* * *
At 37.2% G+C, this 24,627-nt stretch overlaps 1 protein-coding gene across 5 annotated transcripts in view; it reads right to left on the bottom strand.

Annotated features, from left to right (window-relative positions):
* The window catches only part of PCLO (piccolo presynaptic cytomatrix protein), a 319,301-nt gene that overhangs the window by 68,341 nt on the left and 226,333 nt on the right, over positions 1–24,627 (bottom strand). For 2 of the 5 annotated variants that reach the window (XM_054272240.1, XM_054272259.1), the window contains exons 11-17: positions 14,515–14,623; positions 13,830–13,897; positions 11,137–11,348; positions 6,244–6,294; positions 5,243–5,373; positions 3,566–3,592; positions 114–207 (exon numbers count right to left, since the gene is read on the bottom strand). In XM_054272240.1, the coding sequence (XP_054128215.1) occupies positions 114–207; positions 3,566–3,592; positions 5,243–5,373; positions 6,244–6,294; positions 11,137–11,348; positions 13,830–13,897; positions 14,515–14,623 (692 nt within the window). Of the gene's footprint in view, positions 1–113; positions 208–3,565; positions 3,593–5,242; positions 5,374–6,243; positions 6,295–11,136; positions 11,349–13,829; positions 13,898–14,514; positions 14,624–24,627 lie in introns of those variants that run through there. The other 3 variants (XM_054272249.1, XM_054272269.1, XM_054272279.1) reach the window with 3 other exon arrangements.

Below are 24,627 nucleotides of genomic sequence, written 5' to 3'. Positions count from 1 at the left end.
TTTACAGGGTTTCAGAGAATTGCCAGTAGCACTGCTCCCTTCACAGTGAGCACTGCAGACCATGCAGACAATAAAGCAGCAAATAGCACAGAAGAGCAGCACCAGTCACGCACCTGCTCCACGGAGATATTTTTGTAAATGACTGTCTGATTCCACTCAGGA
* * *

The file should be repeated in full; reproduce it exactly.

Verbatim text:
At 37.2% G+C, this 24,627-nt stretch overlaps 1 protein-coding gene across 5 annotated transcripts in view; it reads right to left on the bottom strand.

Annotated features, from left to right (window-relative positions):
* The window catches only part of PCLO (piccolo presynaptic cytomatrix protein), a 319,301-nt gene that overhangs the window by 68,341 nt on the left and 226,333 nt on the right, over positions 1–24,627 (bottom strand). For 2 of the 5 annotated variants that reach the window (XM_054272240.1, XM_054272259.1), the window contains exons 11-17: positions 14,515–14,623; positions 13,830–13,897; positions 11,137–11,348; positions 6,244–6,294; positions 5,243–5,373; positions 3,566–3,592; positions 114–207 (exon numbers count right to left, since the gene is read on the bottom strand). In XM_054272240.1, the coding sequence (XP_054128215.1) occupies positions 114–207; positions 3,566–3,592; positions 5,243–5,373; positions 6,244–6,294; positions 11,137–11,348; positions 13,830–13,897; positions 14,515–14,623 (692 nt within the window). Of the gene's footprint in view, positions 1–113; positions 208–3,565; positions 3,593–5,242; positions 5,374–6,243; positions 6,295–11,136; positions 11,349–13,829; positions 13,898–14,514; positions 14,624–24,627 lie in introns of those variants that run through there. The other 3 variants (XM_054272249.1, XM_054272269.1, XM_054272279.1) reach the window with 3 other exon arrangements.

Below are 24,627 nucleotides of genomic sequence, written 5' to 3'. Positions count from 1 at the left end.
TTTACAGGGTTTCAGAGAATTGCCAGTAGCACTGCTCCCTTCACAGTGAGCACTGCAGACCATGCAGACAATAAAGCAGCAAATAGCACAGAAGAGCAGCACCAGTCACGCACCTGCTCCACGGAGATATTTTTGTAAATGACTGTCTGATTCCACTCAGGA